....with business models built on sustainable food, the hype can get ahead of the execution. Even when intentions are good, there are questions about whether it is possible for a high-volume restaurant to practice everything it preaches -- if it also wants to turn a profit and serve customers what they want. Small family farms don't have the quantity or consistency of huge national suppliers. They usually can't compete on price, even at the height of the growing season. And although diners say they want to "eat green," many would not be happy if they couldn't get tomatoes on their burgers in December.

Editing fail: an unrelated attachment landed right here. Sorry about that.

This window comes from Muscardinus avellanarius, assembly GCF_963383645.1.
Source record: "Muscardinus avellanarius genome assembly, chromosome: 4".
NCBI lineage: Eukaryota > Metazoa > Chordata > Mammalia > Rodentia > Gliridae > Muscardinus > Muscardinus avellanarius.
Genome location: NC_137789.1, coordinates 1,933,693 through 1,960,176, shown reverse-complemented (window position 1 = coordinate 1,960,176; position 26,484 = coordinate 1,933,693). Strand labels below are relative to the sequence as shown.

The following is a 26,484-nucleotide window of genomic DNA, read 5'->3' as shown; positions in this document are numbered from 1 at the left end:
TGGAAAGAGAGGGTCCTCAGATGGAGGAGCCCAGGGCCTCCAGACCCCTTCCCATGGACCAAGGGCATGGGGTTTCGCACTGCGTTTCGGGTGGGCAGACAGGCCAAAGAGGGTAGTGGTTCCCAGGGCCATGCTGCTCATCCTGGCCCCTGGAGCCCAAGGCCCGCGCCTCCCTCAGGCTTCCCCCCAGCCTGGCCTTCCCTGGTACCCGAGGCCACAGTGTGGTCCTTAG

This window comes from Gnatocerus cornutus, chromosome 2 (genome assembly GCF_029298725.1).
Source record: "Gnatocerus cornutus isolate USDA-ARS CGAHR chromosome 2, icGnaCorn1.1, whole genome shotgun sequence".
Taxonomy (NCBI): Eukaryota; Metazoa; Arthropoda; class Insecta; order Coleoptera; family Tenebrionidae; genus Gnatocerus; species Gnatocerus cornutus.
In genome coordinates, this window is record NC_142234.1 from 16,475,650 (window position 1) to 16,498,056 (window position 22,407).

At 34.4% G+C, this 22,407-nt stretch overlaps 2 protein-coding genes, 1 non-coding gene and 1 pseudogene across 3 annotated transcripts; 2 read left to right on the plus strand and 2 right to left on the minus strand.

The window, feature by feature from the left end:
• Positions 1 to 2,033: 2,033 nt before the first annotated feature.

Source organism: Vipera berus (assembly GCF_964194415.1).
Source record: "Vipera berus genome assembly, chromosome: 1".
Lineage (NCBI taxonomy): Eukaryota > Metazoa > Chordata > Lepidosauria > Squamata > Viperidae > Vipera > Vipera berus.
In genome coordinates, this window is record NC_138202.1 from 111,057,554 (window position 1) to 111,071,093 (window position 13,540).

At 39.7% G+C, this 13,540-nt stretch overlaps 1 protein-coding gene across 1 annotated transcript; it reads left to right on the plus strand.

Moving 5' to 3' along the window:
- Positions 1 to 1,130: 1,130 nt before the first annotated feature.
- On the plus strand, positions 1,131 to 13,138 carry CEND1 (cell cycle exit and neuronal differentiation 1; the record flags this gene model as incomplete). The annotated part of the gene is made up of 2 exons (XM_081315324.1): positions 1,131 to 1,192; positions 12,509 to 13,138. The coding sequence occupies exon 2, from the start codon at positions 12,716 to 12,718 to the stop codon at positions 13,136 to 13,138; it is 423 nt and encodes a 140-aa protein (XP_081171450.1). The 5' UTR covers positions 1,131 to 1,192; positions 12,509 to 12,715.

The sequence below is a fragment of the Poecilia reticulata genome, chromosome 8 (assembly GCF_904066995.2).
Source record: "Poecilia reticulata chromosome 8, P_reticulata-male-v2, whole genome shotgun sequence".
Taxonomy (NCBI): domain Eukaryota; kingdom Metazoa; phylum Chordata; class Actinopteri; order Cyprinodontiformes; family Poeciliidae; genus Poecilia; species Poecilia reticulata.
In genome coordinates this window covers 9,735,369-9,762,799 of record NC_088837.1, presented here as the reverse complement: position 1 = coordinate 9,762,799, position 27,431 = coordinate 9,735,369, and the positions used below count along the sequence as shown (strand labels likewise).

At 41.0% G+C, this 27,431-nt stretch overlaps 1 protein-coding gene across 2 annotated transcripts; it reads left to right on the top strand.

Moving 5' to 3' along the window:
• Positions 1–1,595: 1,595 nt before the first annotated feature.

The phrase "farm fresh was ruined in the American grocery store years ago. The American restaurant business is perfectly capable of ruining 'farm-to-table,' " said New York restaurant consultant Clark Wolf. "It's called 'farm wash.' And the other term is 'B.S.' "
Wednesday, December 9, 2009
There's an interesting article in the Washington Post about restaurants that claim to be serving environmentally-protective, locally-grown food but aren't:
We'll have to do our best to avoid farm-washing here. The role of the market in protecting the environment and promoting local agriculture is potentially huge, but this means avoiding pitfalls like the one discussed in the article.